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Study: Care coordination does not save money

Journal of the American Medical Association, February 12, 2009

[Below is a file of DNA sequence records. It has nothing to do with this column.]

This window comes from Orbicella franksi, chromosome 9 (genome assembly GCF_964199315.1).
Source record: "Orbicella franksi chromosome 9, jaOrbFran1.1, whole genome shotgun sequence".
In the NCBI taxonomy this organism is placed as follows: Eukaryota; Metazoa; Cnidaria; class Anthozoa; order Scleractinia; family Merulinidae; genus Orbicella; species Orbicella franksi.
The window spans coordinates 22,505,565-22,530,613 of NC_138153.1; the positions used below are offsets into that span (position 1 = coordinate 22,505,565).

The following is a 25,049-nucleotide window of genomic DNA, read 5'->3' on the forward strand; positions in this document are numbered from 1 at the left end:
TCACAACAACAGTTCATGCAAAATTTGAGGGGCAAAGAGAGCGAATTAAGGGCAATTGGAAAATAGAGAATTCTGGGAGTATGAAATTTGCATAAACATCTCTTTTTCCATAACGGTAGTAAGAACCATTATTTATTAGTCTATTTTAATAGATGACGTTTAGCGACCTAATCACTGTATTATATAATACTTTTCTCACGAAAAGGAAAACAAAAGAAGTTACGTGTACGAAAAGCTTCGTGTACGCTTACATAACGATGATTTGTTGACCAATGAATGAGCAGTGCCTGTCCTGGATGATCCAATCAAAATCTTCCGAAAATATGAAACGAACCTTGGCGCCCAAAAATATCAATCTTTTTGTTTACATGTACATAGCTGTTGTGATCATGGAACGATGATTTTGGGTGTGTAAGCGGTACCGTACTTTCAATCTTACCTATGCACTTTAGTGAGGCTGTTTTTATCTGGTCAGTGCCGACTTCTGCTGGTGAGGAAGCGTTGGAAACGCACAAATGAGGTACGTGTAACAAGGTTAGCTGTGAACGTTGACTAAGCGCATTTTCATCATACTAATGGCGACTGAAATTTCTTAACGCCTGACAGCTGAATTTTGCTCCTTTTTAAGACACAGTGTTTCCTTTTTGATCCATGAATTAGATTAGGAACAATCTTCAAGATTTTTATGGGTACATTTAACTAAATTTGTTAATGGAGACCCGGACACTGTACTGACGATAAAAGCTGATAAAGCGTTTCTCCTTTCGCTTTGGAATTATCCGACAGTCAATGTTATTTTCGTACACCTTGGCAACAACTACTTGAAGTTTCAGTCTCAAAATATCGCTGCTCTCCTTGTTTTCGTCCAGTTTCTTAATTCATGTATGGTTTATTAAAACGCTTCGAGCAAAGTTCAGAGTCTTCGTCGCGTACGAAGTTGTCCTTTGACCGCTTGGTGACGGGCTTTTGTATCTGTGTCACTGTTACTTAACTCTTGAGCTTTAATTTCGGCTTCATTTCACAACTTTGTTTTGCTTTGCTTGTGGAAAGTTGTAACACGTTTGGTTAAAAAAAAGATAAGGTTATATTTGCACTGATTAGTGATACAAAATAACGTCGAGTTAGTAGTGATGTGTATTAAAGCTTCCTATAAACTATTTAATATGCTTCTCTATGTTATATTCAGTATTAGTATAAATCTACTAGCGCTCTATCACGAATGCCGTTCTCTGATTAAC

A study looking at 15 care coordination programs involving Medicare patients found that only two resulted in a change in hospitalization rates—and one of those two saw more hospitalizations. According to the study, published in the Journal of the American Medical Association, viable care coordination programs without a strong transitional care component are unlikely to yield net Medicare savings. The study also found programs with substantial in-person contact that target moderate to severe patients can be cost-neutral and improve some aspects of care.